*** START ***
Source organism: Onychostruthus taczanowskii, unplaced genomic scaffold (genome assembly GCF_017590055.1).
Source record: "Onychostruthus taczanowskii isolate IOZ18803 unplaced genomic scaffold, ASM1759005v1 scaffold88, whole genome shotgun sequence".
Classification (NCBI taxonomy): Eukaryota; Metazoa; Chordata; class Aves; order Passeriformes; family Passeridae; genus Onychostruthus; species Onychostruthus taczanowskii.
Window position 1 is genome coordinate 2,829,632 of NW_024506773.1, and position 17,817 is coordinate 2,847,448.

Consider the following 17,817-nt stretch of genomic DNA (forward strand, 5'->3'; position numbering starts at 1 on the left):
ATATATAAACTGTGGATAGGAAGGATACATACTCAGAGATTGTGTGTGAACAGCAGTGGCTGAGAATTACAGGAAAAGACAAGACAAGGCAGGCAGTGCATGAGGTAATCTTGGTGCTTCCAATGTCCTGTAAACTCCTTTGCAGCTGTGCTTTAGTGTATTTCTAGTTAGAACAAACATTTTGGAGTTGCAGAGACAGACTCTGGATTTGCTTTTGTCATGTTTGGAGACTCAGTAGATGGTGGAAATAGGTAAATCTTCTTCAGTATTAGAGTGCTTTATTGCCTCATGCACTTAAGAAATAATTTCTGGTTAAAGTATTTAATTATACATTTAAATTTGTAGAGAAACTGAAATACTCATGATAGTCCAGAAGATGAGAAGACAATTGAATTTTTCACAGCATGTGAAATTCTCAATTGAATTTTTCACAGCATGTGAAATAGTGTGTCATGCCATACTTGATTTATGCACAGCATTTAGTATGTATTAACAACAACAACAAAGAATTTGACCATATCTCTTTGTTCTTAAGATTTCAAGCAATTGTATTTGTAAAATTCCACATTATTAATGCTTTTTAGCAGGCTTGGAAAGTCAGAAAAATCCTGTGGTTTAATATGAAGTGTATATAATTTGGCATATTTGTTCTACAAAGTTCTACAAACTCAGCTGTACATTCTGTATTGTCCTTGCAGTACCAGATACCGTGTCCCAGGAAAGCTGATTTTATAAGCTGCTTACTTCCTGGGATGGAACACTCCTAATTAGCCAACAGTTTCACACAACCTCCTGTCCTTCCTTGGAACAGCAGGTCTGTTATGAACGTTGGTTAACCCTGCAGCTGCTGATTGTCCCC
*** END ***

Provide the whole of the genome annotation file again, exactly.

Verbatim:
Source organism: Onychostruthus taczanowskii, unplaced genomic scaffold (genome assembly GCF_017590055.1).
Source record: "Onychostruthus taczanowskii isolate IOZ18803 unplaced genomic scaffold, ASM1759005v1 scaffold88, whole genome shotgun sequence".
Classification (NCBI taxonomy): Eukaryota; Metazoa; Chordata; class Aves; order Passeriformes; family Passeridae; genus Onychostruthus; species Onychostruthus taczanowskii.
Window position 1 is genome coordinate 2,829,632 of NW_024506773.1, and position 17,817 is coordinate 2,847,448.

Consider the following 17,817-nt stretch of genomic DNA (forward strand, 5'->3'; position numbering starts at 1 on the left):
ATATATAAACTGTGGATAGGAAGGATACATACTCAGAGATTGTGTGTGAACAGCAGTGGCTGAGAATTACAGGAAAAGACAAGACAAGGCAGGCAGTGCATGAGGTAATCTTGGTGCTTCCAATGTCCTGTAAACTCCTTTGCAGCTGTGCTTTAGTGTATTTCTAGTTAGAACAAACATTTTGGAGTTGCAGAGACAGACTCTGGATTTGCTTTTGTCATGTTTGGAGACTCAGTAGATGGTGGAAATAGGTAAATCTTCTTCAGTATTAGAGTGCTTTATTGCCTCATGCACTTAAGAAATAATTTCTGGTTAAAGTATTTAATTATACATTTAAATTTGTAGAGAAACTGAAATACTCATGATAGTCCAGAAGATGAGAAGACAATTGAATTTTTCACAGCATGTGAAATTCTCAATTGAATTTTTCACAGCATGTGAAATAGTGTGTCATGCCATACTTGATTTATGCACAGCATTTAGTATGTATTAACAACAACAACAAAGAATTTGACCATATCTCTTTGTTCTTAAGATTTCAAGCAATTGTATTTGTAAAATTCCACATTATTAATGCTTTTTAGCAGGCTTGGAAAGTCAGAAAAATCCTGTGGTTTAATATGAAGTGTATATAATTTGGCATATTTGTTCTACAAAGTTCTACAAACTCAGCTGTACATTCTGTATTGTCCTTGCAGTACCAGATACCGTGTCCCAGGAAAGCTGATTTTATAAGCTGCTTACTTCCTGGGATGGAACACTCCTAATTAGCCAACAGTTTCACACAACCTCCTGTCCTTCCTTGGAACAGCAGGTCTGTTATGAACGTTGGTTAACCCTGCAGCTGCTGATTGTCCCC